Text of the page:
Teenager `first link' in Betts ecstasy chain

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A teenager went on trial yesterday for the second time accused of being involved in supplying an ecstasy pill to Leah Betts.

Miss Betts died at her parents' home in Latchingdon, Essex, while celebrating her 18th birthday 14 months ago after taking a single ecstasy tablet.

A jury at Norwich Crown Court was yesterday told that Steven Packman, 19, of Laindon, Essex, was the first link in a chain of supply.

Mr Packman denies being concerned with the supply of ecstasy to Miss Betts and her friend, Sarah Cargill.

The jury was told that a previous trial, in December, was abandoned after the jury failed to reach any conclusion.

Andrew Williams, for the prosecution, said that Miss Betts and Miss Cargill wanted ecstasy for Leah's party. He said they had obtained four tablets through a chain of friends.

Outlining the chain of supply, he told the court that: Miss Cargill had asked a friend called Louise Yexley to help obtain the drugs. Miss Yexley had asked her boyfriend, Stephen Smith, 19, to buy the drugs when he visited a nightclub in Basildon, Essex, called Raquel's.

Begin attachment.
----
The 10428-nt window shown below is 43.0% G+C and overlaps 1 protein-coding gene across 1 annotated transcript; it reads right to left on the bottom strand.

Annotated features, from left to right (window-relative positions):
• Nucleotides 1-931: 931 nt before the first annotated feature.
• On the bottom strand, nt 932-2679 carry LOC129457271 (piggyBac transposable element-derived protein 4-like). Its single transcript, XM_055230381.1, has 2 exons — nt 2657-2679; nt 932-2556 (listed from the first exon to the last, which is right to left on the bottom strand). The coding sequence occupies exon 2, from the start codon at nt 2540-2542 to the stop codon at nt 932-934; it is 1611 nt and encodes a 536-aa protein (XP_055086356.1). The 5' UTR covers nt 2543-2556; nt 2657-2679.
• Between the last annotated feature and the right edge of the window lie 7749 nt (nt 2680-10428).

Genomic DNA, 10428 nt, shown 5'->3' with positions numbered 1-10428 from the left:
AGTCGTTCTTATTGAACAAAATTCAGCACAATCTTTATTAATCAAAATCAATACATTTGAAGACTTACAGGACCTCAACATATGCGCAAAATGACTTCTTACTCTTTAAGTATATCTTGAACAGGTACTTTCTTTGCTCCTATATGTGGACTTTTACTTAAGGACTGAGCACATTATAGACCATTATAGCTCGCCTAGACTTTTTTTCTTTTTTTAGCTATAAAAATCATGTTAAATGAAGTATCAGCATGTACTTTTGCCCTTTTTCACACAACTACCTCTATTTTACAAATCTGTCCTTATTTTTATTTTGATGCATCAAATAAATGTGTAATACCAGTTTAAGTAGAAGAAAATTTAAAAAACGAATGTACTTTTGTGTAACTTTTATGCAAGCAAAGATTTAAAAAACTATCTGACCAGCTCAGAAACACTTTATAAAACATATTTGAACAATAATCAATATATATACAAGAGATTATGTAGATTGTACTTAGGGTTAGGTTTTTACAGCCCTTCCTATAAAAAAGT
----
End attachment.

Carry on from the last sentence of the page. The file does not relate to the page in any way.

However, Mr Smith had not been approached by a dealer at the club so Mr Packman then offered to ask a dealer and had returned with four ecstasy tablets.

Mr Williams told the court that Mr Smith had already admitted being concerned in the supply of ecstasy to Miss Betts and Miss Cargill and had been given a conditional discharge.

Mr Williams told the jury that Packman had confessed his role in the supply chain to a doorman at Raquel's nightclub - Bernie King.

Their conversation had been taped by the News Of The World newspaper.

Mr Williams also said that Mr Smith - Mr Packman's best friend - had also named Mr Packman as the man who bought the drugs. "He (Mr Packman) alone met the drug dealer who supplied this drug," said Mr Williams. "He (Mr Packman) alone, if he so wishes, is in a position to name that drug dealer."

But Mr Williams stressed to the jury that Mr Packman was not accused of any "criminal culpability" in Miss Betts' death.

He said Miss Betts had taken a pure ecstasy tablet and her death appeared to be the result of a "freakish chance". The trial continues.